The following analysis is from my latest issue of the Short Seller’s Journal. You can learn more about this newsletter here:  Short Seller’s Journal information

The November homebuilder sentiment index dropped to 33 from 38 in October. It was the 11th straight month of declining builder sentiment. Including the pandemic period, the future sales sub-index dropped to the lowest index reading since 2012. The traffic of prospective buyers fell off a cliff to 20.

Homebuilder sentiment transmitted to reality in the October housing starts/permits data released this past week. Housing starts declined 4.2% in October from September. Wall Street thought starts might drop 2.7%. The September starts number was revised lower to -1.3% from August. Single-family starts plunged 6.1% to the lowest level since May 2020. In addition, housing permits fell 2.4% from September to the lowest level since August 2020.

This chart shows why I continue to pound the table on homebuilder shorts and why I believe that homebuilder valuations still have a long way to fall:

The chart above shows the homebuilders’ sentiment futures expectations index (red line) vs October housing starts (green line). Both metrics ultimately reflect actual home sales activity, thereby signaling a continued decline in home sales – new and existing. This data likely will continue to head south, as the U of Michigan’s consumer sentiment survey for November showed that consumers regard current home buying conditions as the worst in the history of the data series, which goes back to 1978.

October existing home sales released Friday were crushed, down 5.9% and from September and 28.4% YoY on a SAAR basis. Existing home sales have declined nine months in a row to the lowest SAAR rate since December 2011. On a not seasonally adjusted basis, sales were down 13.3% from September (some seasonality in that number) and 29.5% YoY (no seasonality in that number).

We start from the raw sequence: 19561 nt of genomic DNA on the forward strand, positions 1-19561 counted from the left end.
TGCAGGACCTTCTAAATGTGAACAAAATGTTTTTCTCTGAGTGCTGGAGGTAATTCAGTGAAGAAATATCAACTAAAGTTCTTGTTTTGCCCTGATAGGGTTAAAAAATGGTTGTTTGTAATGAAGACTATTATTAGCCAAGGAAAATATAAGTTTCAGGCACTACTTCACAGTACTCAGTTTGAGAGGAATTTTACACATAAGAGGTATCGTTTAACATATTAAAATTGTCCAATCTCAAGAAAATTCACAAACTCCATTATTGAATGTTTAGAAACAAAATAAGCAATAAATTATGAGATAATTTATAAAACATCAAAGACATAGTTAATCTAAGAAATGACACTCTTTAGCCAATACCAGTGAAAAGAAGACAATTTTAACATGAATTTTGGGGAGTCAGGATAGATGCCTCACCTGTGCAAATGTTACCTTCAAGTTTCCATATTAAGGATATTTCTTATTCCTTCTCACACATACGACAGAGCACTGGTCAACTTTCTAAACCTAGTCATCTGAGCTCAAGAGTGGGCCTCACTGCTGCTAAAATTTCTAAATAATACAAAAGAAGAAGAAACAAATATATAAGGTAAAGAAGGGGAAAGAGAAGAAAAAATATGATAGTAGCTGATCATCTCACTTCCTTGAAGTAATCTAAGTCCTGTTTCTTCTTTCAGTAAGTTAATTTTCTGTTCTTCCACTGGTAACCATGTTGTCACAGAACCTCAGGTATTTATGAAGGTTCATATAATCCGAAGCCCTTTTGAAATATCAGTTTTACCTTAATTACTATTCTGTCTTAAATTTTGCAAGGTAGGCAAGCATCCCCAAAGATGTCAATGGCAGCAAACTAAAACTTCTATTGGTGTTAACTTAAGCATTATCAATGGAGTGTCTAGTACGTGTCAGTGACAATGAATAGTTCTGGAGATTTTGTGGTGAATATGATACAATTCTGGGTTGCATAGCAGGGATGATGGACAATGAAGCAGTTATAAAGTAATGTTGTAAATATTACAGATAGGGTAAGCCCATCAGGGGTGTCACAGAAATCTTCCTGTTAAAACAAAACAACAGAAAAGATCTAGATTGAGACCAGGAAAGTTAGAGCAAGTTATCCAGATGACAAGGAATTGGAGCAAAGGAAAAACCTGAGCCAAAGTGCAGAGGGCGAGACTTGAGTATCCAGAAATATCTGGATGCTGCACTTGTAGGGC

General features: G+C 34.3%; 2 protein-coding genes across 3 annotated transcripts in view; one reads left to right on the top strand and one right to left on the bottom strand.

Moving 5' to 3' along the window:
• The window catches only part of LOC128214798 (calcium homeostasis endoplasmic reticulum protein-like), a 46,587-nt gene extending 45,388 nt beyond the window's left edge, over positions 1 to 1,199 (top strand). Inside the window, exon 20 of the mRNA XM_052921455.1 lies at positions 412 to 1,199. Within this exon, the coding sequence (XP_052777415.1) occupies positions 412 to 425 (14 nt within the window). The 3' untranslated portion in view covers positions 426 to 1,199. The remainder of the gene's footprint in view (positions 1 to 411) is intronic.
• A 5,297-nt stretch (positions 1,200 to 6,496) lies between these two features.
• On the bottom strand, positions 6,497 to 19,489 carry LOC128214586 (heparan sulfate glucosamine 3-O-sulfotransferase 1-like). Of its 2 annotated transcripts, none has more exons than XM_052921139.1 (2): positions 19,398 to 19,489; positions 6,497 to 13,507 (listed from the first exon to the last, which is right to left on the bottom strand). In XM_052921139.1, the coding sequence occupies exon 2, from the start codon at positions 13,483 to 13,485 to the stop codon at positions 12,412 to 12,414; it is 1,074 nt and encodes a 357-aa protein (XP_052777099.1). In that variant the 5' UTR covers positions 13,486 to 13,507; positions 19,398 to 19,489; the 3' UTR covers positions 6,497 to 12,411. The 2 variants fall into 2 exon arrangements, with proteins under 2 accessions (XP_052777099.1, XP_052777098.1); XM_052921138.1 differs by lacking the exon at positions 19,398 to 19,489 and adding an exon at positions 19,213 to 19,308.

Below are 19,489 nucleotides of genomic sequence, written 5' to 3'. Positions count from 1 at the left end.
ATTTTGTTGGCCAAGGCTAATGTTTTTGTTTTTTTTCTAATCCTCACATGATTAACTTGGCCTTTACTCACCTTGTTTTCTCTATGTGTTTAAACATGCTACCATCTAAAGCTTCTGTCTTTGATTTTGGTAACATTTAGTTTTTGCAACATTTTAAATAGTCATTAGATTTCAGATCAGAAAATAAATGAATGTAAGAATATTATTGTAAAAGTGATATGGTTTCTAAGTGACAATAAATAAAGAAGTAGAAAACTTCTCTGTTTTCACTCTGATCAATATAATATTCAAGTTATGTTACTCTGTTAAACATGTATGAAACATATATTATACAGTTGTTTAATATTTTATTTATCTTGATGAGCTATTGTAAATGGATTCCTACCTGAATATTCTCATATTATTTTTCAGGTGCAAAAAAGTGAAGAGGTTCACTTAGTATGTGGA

I would argue that the YoY not adjusted number statistically reflects more accurately the degree to which the housing market is contracting. Single family home sales (not including condos/co-ops) fell 6.4% MoM on a SAAR basis and 29.1% on a YoY not adjusted basis. Using the NAR data for median sales price, YoY for October the median price is still 6.2% higher. But the price is down 8.5% since its peak in June 2022.

The last time the existing home sales SAAR was at its current level, the Dow Jones Home Construction Index was trading in the low 500’s (currently its at 1,232). New home sales for October will be released Wednesday. But the October SAAR was 603k. The last time the new home sales SAAR was that low was October 2016. Back then the DJUSHB was trading in the 500’s:

This is why I continue to be baffled by the valuation levels of the homebuilders. The only rationale I can conjure up is that a large segment of perma-bull investors is convinced that not only will the Fed pivot soon but that a pivot with more QE will revive the housing market. But in 2008 it took nearly three years after QE began before the DJUSHB began to begin a bull market run.

The housing market crash is thus starting to accelerate. If I’m wrong, how come insiders have not been buying shares of their companies in the open market after the 30-40% decline from the late 2021 highs? I went through the SEC form 4 filings for DHI, PHM, LGIH, TOL, LEN, KBH and BZW. Not one open market purchase in the last 12 months. The “buys” are zero-cost options exercised and the shares are immediately sold. The amount of insider selling in the sector is breathtaking, if not embarrassing.